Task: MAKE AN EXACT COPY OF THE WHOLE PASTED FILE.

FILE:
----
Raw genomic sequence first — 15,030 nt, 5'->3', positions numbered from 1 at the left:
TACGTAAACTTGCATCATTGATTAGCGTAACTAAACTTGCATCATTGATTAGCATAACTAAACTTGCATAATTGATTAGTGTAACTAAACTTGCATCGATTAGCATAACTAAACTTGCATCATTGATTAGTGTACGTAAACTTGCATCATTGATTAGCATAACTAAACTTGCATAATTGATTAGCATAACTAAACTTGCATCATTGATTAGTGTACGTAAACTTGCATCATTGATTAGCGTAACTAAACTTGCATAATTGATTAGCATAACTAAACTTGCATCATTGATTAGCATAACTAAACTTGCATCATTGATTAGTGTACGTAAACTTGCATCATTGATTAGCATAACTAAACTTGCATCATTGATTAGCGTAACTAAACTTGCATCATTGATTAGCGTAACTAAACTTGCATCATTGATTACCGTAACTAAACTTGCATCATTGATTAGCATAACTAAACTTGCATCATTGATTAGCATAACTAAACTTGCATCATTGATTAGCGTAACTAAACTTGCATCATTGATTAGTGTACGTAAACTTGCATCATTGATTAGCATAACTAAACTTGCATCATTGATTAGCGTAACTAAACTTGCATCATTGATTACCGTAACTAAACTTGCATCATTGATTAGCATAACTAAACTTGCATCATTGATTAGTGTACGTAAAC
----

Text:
Raw genomic sequence first — 15,030 nt, 5'->3', positions numbered from 1 at the left:
TACGTAAACTTGCATCATTGATTAGCGTAACTAAACTTGCATCATTGATTAGCATAACTAAACTTGCATAATTGATTAGTGTAACTAAACTTGCATCGATTAGCATAACTAAACTTGCATCATTGATTAGTGTACGTAAACTTGCATCATTGATTAGCATAACTAAACTTGCATAATTGATTAGCATAACTAAACTTGCATCATTGATTAGTGTACGTAAACTTGCATCATTGATTAGCGTAACTAAACTTGCATAATTGATTAGCATAACTAAACTTGCATCATTGATTAGCATAACTAAACTTGCATCATTGATTAGTGTACGTAAACTTGCATCATTGATTAGCATAACTAAACTTGCATCATTGATTAGCGTAACTAAACTTGCATCATTGATTAGCGTAACTAAACTTGCATCATTGATTACCGTAACTAAACTTGCATCATTGATTAGCATAACTAAACTTGCATCATTGATTAGCATAACTAAACTTGCATCATTGATTAGCGTAACTAAACTTGCATCATTGATTAGTGTACGTAAACTTGCATCATTGATTAGCATAACTAAACTTGCATCATTGATTAGCGTAACTAAACTTGCATCATTGATTACCGTAACTAAACTTGCATCATTGATTAGCATAACTAAACTTGCATCATTGATTAGTGTACGTAAAC